Tag Archives: Glastonbury

Does this year’s Glastonbury main stage headliners of Muse, Coldplay and Adele represent the most corporate and beige lineup imaginable? I know Muse are a great live band, but they’re a very “safe” choice and have played Glastonbury many times. Nothing remotely out of Glastonbury’s comfort zone like Metallica or Kanye West this year.

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The much-leaked announcement that Metallica will be headlining Glastonbury has received predicably mixed reactions. There are indie kids terrified at the prospect of guitars being played loudly rather than strummed, and metal fans claiming Metallica would be wasted on Glastonbury’s audience. But while I have the greatest respect for Dom Lawson, I cannot agree with his assertion that it’s just another half-baked vanity project. If I didn’t know him better I’d have accused him of writing archetypcal Guardian clickbait.

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Roskilde vs. Glastonbury

The Glastonbury festival is one of those things that divides opinion amongst music fans. On one side there are those that complain that the bill is always far too corporate and indie-centric. On the other side there are those who dismiss the complainers as genre snobs, merely sneering at the mainstream from the sidelines.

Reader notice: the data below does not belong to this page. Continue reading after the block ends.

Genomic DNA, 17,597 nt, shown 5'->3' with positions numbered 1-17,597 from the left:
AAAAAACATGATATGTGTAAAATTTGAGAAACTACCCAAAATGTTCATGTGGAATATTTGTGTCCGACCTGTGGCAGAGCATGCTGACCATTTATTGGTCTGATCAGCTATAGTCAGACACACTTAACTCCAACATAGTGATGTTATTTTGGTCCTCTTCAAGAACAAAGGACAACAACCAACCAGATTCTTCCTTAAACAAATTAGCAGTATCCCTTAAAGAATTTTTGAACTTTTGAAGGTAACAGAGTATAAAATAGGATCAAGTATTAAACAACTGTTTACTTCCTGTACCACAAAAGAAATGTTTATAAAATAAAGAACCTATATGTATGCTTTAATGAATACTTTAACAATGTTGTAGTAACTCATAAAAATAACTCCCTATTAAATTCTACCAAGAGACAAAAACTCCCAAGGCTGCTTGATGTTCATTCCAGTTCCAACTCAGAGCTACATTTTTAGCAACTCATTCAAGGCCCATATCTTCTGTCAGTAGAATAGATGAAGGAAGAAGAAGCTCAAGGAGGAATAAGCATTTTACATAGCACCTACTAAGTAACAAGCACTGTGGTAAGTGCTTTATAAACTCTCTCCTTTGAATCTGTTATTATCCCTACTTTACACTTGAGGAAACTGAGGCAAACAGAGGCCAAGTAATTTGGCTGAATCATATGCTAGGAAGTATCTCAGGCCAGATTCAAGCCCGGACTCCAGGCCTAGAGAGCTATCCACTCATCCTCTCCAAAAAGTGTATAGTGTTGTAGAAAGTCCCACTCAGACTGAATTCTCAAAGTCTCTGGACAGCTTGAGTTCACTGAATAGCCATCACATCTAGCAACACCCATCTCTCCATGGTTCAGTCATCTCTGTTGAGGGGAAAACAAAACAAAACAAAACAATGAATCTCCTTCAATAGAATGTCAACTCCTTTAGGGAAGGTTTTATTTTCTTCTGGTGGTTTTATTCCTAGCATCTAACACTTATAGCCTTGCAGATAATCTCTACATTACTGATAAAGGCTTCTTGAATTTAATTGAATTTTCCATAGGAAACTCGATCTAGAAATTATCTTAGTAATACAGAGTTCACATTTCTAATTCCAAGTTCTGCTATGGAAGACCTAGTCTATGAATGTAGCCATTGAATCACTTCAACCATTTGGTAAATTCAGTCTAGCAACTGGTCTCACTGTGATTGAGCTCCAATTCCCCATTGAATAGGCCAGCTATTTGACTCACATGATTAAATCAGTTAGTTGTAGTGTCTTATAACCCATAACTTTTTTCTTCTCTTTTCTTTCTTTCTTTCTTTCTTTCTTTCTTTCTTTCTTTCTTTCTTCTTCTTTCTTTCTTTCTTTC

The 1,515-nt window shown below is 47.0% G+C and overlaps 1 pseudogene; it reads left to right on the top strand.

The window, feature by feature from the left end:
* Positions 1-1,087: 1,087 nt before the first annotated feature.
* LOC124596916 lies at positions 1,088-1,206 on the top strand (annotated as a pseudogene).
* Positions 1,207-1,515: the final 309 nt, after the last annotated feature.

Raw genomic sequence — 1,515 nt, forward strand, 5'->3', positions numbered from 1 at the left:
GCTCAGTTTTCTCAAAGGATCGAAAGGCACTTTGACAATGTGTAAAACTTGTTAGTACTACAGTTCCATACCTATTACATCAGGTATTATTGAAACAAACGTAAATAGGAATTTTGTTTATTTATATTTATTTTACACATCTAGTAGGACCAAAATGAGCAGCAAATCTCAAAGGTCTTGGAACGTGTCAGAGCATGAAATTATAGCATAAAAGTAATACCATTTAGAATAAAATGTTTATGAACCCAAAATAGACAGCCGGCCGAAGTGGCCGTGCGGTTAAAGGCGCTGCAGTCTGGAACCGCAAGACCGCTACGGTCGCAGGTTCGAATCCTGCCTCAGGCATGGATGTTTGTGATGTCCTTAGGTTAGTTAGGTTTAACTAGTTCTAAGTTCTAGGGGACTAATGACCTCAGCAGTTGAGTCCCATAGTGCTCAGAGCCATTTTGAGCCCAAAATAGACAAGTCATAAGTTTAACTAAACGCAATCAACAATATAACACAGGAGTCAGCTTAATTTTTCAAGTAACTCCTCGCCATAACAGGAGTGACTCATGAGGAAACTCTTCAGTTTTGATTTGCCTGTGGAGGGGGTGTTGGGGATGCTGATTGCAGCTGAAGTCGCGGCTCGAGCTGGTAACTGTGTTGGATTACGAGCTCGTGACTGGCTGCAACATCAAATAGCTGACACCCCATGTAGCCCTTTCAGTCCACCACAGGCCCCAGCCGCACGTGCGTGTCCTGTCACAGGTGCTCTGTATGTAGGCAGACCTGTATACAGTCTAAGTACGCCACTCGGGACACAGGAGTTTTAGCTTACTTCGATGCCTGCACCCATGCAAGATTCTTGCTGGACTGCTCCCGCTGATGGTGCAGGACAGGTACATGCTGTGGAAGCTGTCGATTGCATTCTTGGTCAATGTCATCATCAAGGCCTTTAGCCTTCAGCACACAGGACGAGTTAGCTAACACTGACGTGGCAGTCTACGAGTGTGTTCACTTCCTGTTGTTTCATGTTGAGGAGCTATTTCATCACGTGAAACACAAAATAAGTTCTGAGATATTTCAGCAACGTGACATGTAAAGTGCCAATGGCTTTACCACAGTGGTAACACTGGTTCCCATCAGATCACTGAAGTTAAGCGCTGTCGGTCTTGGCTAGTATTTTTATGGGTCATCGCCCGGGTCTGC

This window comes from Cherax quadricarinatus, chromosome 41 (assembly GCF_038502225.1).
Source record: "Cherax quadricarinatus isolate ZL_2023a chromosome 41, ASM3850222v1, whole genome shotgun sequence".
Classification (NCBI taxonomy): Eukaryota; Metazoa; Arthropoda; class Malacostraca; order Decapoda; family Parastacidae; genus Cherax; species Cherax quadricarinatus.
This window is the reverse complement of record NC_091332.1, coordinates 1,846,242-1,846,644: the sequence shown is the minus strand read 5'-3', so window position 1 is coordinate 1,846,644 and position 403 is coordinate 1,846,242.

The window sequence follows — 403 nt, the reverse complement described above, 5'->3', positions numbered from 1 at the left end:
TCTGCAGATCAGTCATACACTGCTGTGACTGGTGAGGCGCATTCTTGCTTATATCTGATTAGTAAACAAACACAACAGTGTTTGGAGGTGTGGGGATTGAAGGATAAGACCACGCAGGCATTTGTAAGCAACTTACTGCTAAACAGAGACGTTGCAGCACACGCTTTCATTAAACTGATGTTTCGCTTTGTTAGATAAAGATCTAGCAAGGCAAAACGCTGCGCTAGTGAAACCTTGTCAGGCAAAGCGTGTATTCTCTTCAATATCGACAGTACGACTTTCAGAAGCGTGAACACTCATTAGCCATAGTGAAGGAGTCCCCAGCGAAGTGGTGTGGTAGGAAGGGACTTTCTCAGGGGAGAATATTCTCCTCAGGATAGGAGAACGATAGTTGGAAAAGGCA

The BBC have a lot to answer for. Their coverage always seems to contain far too much of the intensely annoying Jo Whiley fawning over the latest overrated three-chord wonder and far too little of the eclectic variety taking place across the many small stages. But it’s impossible to ignore the fact that rock and metal are very conspicuous by the absence from the festival.

So the bill of the Roskilde Festival in Denmark makes an interesting comparison with that of Glastonbury. There are many of the same names, but you’ll also see names like Iron Maiden, Mastodon, Slipknot and Judas Priest alongside the likes of Oasis and The Arctic Monkeys. It’s all but impossible to imagine any of the former making an appearance on the Glastonbury bill.

Does this reflect something fundamentally different about the music scene on the Continent?  Are rock and metal seen as a part of the musical mainstream in a way they are not in Britain?  Or does the British musical establishment of which Glastonbury is an important part just hate rock and metal?

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Since it’s that time of the year again, it’s time to ask that same old question. Why does the BBC always give blanket television coverage to the indie-dominated Glastonbury and Reading Festivals, yet completely ignores festivals like Download, Cropredy or High Voltage? Do they never realise that rock, metal and folk fans are TV licence payers as well?

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